Sunday, June 23, 2019

Politically Driven Public Health Disinformation - the Latest Examples: Dread Infections, Porn Causing White Male Impotence

It used to be all about the money. We had previously noted deceptive public relations practices, including orchestrated stealth health policy advocacy campaigns, to sell health policies favoring big health care corporations.  Third party strategies used patient advocacy organizations and medical societies that had institutional conflicts of interest due to their funding from companies selling health care products and services, or the influence of conflicted leaders and board members.  Some deceptive public relations campaigns were extreme enough to be characterized as propaganda or disinformation.

Also, we had previously noted health care leaders often were unfamiliar with, unsympathetic to, or frankly hostile to their organizations' health care mission, and/or health care professionals' values. Again, most such examples seemed to be generated by leaders who put their organization's revenue, often in parallel with their own compensation ahead of patients' and the public's health.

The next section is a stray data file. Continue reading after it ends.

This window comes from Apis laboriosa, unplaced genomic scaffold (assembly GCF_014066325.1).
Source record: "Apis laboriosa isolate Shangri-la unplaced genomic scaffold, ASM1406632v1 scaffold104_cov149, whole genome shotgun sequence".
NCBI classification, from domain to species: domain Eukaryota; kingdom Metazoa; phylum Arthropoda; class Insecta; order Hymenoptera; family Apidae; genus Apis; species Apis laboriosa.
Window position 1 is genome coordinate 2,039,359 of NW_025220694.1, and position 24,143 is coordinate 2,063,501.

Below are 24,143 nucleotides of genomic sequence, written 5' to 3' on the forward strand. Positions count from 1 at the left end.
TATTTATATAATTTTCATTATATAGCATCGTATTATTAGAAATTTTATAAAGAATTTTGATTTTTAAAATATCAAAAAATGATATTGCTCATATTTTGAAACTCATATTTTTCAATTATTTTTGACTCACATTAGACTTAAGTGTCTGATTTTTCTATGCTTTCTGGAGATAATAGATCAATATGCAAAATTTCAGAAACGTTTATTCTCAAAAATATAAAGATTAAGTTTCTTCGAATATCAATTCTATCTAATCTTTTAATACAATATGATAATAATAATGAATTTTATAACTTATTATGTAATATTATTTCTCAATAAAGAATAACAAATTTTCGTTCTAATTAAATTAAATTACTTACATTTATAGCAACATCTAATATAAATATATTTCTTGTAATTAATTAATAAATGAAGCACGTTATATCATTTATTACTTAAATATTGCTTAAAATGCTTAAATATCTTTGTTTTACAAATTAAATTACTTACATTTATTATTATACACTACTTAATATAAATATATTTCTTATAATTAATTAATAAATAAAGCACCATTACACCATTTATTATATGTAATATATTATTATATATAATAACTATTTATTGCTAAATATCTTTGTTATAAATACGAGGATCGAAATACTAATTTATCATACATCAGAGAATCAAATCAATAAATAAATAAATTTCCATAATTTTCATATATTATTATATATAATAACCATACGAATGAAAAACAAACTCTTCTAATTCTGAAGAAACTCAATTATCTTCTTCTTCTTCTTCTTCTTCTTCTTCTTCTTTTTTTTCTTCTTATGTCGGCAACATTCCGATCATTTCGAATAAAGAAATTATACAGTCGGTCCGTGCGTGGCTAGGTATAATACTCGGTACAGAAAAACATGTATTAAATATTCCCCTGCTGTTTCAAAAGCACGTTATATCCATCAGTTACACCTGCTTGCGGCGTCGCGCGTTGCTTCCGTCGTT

But now, it seems to be all about religous or political ideology.  We discuss examples of disinformation in the health care and public health spheres that seems driven not by people wanting to sell products and services to make money, but by political ideology.

Rumors of Immigrants with Deadly Infectious Diseases

In 2018, we discussed nonsense about migrants supposedly infected with smallpox (look here).  In 2019, there are rumors of other deadly diseases.

[influenza hospital, Camp Funston, Kansas, 1918, for the Spanish Flu epidemic] 

Drug-Resistant Tuberculosis

In April, 2019, Rollcall and the Arizona Republic traced the course of a rumor that Central American migrants seeking US asylum were carrying drug resistant tuberculosis.   According to Rollcall, tt may have been inspired thus: